We do have to assume, however, that improving the well-being of conscious creatures is intrinsically good. But once you make this assumption (which seems an obvious and reasonable one to make), science can step in and help us improve and maximize the human well-being.
This claim is a controversial one (especially among moral relativists). For centuries, science has busied itself in discovering empirical truths about nature, and stayed away from giving out opinions about values and morality — as if morality belonged to a realm beyond the reach of science. Those who believe that morality comes from religion have the biggest issues with this claim. If what Sam Harris proposes is right, this would increase the ever expanding sphere of science even further and there will be almost nothing left for religion to do. Philosophers like David Hume and Stephen Jay Gould have long argued that science and religion belong to two different and non-overlapping magisteria: science deals with discovering facts that help us understand the world, while religion deals with values and moralities. If, instead of Jesus and Lord Rama, we start looking up to science for moral guidance, then wouldn’t that give a pink slip to religion? This fear seem to drive disagreements (with Harris) in the religious circles.
The second, and more rational, critique comes from scientists and philosophers. The crux of their counter-argument is: how do you measure well-being? In order to improve something, we need a measurement scale. What’s the unit of well-being? To this, Harris responds with an example of health. There’s no specific metric in which we can define health. But that doesn’t stop us from using science to try to improve health. There might be various different ways (as opposed to one objective and universal way) to improve health, but that doesn’t stop us from saying that there are answers to the question related to health. Similarly, there might be several peaks of well-being on the moral landscape – more than one ways to be happy – but that shouldn’t stop us from trying to define what those peaks are, and how we can attain by the means of science. There might be multiple answers to questions about morality (different people find happiness in different things) but not-having-an-objective-answer shouldn’t deter us from studying what those answers are and how they affect our well-being.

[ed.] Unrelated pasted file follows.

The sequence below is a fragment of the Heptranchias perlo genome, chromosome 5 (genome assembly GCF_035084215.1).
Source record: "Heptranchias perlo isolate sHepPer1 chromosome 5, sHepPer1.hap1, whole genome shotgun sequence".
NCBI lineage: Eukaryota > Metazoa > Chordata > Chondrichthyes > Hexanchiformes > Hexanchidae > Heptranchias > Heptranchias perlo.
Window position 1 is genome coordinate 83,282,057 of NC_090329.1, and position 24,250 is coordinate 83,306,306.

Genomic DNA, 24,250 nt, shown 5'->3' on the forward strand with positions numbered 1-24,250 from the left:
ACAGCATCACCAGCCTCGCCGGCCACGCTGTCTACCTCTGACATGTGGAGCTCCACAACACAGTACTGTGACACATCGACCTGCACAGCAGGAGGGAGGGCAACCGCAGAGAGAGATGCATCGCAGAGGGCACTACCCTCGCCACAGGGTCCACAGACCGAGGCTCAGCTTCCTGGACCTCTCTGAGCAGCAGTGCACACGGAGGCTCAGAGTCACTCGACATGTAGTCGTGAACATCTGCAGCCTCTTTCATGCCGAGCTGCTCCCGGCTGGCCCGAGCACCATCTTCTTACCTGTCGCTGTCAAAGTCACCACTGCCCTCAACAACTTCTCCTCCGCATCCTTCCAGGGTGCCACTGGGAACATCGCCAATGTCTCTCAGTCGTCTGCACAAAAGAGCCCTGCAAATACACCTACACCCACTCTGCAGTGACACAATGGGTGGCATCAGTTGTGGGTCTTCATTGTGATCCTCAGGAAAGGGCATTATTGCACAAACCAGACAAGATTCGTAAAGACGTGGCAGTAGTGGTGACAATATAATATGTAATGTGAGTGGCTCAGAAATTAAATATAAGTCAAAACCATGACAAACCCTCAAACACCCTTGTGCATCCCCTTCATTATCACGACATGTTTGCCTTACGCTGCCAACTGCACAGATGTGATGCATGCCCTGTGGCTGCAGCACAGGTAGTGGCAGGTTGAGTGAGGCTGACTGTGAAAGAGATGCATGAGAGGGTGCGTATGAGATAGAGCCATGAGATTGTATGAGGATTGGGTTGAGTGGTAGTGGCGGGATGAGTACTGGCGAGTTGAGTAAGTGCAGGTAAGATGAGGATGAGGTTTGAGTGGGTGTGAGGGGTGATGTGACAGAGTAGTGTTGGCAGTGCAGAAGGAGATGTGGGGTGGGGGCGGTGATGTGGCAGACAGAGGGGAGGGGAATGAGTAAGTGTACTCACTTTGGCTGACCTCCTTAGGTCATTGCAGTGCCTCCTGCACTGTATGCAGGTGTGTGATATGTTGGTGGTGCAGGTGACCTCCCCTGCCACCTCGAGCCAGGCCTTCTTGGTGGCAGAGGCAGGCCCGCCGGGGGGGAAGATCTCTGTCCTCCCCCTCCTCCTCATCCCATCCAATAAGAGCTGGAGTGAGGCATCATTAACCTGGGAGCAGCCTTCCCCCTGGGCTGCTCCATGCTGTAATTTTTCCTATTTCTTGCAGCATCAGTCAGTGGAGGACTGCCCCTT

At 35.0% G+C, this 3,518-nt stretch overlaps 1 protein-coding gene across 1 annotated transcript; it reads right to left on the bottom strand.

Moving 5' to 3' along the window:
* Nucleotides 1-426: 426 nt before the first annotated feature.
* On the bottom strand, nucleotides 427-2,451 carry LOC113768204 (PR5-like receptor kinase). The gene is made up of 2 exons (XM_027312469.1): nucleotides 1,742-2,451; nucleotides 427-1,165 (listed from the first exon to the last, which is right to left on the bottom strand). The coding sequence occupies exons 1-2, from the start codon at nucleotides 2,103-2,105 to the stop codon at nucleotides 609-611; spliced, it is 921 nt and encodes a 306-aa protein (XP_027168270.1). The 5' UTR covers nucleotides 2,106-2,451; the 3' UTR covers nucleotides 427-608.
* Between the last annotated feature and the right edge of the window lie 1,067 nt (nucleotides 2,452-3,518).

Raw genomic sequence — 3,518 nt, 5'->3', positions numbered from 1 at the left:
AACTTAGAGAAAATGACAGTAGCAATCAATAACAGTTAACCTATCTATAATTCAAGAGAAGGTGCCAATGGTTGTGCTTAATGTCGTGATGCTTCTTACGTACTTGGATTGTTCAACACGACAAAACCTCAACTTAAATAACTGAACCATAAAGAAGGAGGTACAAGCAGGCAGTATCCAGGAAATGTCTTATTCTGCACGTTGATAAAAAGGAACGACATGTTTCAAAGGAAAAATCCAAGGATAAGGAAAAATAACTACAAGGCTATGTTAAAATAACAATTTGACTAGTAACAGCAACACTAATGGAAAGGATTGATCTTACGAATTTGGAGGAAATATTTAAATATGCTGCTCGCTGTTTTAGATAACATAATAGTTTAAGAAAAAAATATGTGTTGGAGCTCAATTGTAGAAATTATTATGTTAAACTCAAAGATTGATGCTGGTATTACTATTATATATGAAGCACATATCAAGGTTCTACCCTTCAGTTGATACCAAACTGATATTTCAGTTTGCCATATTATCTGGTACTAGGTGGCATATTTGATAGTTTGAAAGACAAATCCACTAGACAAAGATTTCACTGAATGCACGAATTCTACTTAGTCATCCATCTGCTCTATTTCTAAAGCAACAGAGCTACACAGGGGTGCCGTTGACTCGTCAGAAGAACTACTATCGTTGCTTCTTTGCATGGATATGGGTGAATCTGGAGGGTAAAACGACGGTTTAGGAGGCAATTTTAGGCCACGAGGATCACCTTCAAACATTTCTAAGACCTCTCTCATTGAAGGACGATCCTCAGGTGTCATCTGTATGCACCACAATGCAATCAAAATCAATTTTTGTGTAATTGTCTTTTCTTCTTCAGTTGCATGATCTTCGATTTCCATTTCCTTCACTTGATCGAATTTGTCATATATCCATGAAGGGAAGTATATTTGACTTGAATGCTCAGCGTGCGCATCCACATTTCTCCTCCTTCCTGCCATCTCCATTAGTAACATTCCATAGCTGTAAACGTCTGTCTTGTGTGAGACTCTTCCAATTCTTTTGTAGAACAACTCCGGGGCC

Whether one agrees with Harris’ stand or not, this book is a very interesting read; he does raise some very convincing points, arguing with such specificity, that make you think hard and deep. The book has already stirred a lot of intellectual discussions (see here, here and here); many don’t agree with him completely but they all concur that The Moral Landscape is quite a stimulating and novel idea.
Reminds me of a quote by the Nobel prize winner physicist Richard Feynman, who described himself as an avowed atheist: “I thought nature itself was so interesting that I didn’t want it distorted [by miracle stories]. And so I gradually came to disbelieve the whole religion.”
[The comic is from Calamities of Nature]
A friend posted this video on Facebook: Does God Exist?
A quick web search revealed that this is actually a TV campaign from the Republic of Macedonia. The campaign proposed to bring religion back to the schools.